Serbia and Germany put history behind them

By bne IntelliNews February 10, 2010

Nikolai Frank in Berlin -

Soldiers of the Bundeswehr may still be patrolling Kosovo and the two country's football teams drawn in the same World Cup group, but that hasn't stopped German businesses from thriving in Serbia and trade between the two countries from booming.

A German business delegation in Belgrade at the end of January included some big names: Volkswagen, RWE, Siemens, Deutsche Bank, Deutsche Telekom and BASF. While their talks with Serbian business leaders and officials produced no headline-grabbing deals, the meeting gave momentum to ongoing negotiations. These include the acquisition by Deutsche Telekom of a further stake in Telekom Srbije (it already owns a minority stake through Greece's OTE); the construction of hydroelectric power stations by RWE; and Volkswagen's interest in building a plant in Serbia.

The visit was only the most recent public demonstration of growing commercial ties between the two countries. During the 1990s, civil war and international sanctions impeded trade and foreign direct investment (FDI). But with the ousting of Slobodan Milosevic in 2000, trade rapidly picked up. Prior to the current economic crisis, annual bilateral trade had reached €2.5bn, making Germany Serbia's second-largest trading partner after Russia and its second-largest export market after Bosnia-Herzegovina.

FDI has been an important growth factor for Serbia in recent years and German companies haven't been absent. Recent examples include Henkel, a leading producer of domestic and cosmetic products, which has invested over €70m and is expanding its Serbian base into a regional hub; and Draxlmeyer, which has outsourced the labour-intensive production of electronic components for cars to Serbia.

With its established industrial base, skilled-yet-affordable labour force, free-trade agreements with many countries in the region (particularly Russia) and proximity to Central Europe, Serbia is an attractive investment destination for German companies. According to the German Business Association in Belgrade, German firms surveyed in Serbia consistently reply that they wouldn't have rather invested elsewhere.

The country lags behind, say, Croatia in the modernisation of industry and infrastructure – both areas that afford great opportunities for Teutonic engineering expertise. Another sector set to grow is energy. One-third of Serbia's electricity already comes from hydropower and the opportunities for further investment are huge: primarily on the mighty Danube, which already has two dams, and on the Drina in the mountainous west of the country. Serbia is also at the heart of the region's electricity network – a remnant of Yugoslav central planning – placing it in a good position for the expansion of its production capacity and the modernisation of the grid.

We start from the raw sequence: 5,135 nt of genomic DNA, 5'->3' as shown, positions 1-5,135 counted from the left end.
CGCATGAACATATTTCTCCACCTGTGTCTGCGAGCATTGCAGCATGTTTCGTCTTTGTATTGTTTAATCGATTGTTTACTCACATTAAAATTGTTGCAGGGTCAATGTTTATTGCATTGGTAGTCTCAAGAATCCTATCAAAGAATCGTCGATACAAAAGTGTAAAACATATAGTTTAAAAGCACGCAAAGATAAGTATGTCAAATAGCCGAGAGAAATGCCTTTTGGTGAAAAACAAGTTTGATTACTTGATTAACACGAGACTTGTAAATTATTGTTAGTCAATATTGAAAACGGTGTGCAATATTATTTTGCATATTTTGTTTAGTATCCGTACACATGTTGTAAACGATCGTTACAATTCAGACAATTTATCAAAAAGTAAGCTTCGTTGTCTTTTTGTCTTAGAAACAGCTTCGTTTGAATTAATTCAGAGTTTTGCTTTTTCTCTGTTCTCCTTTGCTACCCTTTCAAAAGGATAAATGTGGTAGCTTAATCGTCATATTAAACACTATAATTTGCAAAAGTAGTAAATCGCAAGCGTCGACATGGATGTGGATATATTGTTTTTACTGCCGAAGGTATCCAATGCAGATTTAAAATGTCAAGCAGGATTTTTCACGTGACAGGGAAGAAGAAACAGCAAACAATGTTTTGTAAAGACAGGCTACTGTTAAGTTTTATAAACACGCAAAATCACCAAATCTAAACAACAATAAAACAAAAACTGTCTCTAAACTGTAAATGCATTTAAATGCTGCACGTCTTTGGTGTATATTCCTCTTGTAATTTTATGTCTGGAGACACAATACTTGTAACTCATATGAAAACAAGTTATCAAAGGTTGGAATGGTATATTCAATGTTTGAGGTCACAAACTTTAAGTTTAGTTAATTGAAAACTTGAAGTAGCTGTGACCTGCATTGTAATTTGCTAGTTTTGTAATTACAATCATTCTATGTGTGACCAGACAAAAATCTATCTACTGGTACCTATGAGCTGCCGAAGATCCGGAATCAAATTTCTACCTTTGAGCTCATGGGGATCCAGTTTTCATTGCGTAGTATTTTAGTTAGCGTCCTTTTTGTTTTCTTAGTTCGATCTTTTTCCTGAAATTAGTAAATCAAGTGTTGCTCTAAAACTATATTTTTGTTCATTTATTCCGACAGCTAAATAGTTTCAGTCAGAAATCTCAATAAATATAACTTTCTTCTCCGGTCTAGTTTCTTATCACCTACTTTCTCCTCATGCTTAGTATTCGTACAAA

In this regard, the memorandum of understanding signed between RWE and Serbia's power monopoly EPS last Novemberb on the construction of three more hydropower stations with a combined capacity of 3,000 MW is significant. The €5bn project will be a litmus test, believes Michael Schmidt, head of the regional German chamber of commerce and a former advisor to the Serbian government. "A project of this kind can do a lot to create confidence in the country for investors," says Schmidt. "But Serbia has to establish the necessary legal and political framework in order to become a serious player on the regional energy market. Turning around the loss-making EPS will require raising tariffs, which in turn will create the capacity and the drive to invest in energy efficiency and expansion."

Don't look back in anger

The growth of commercial ties between Serbia and Germany comes despite a troubled history. Leaving aside the brutal Nazi occupation, the memory of more recent German interference in the region is very much alive for Serbs. Germany's vindication of the right to self-determination for its historic allies Croatia and Slovenia precipitated the collapse of Yugoslavia and the outbreak of civil war. In 1999, Germany then joined in the controversial Nato bombardment of rump-Yugoslavia and the invasion of Kosovo, where it retains 2,200 troops to this day.

History notwithstanding, analysts believe Serbia has an ally in Germany. It was partly thanks to German pressure that, last December, EU states agreed to unfreeze an agreement which will further liberalise trade between Serbia and the bloc. Germany was also a proponent of the measure to lift visa restrictions into the EU for citizens of Serbia, Montenegro and Macedonia, which was passed the same month.

Yet however much good will there may be, in another sense Germany is standing in the way of progress in Serbia. Quite apart from the voluminous legislative criteria, Serbia's aim of EU membership ultimately hinges on a settlement of its relationship with Kosovo, whose independence has been recognised by the vast majority of EU member states (including Germany), thereby diminishing Belgrade's room for manoeuvre. What such a settlement might look like remains unclear, says Cornelius Adebahr of the German Council on Foreign Relations: "The question is theoretically open but in practice not really, since the 23 EU member states are not going to withdraw their recognition of Kosovo as an independent state."

German intransigence on this matter will remain a complicating factor, as the country is a key driving force in the EU enlargement process. In the meantime, Serbia needs all the support it can get to help find a compromise solution on Kosovo – not only for its own sake, but also that of the entire region.

The hope is that politicians on all sides will demonstrate as much pragmatism and thirst for results as their counterparts in business are doing.

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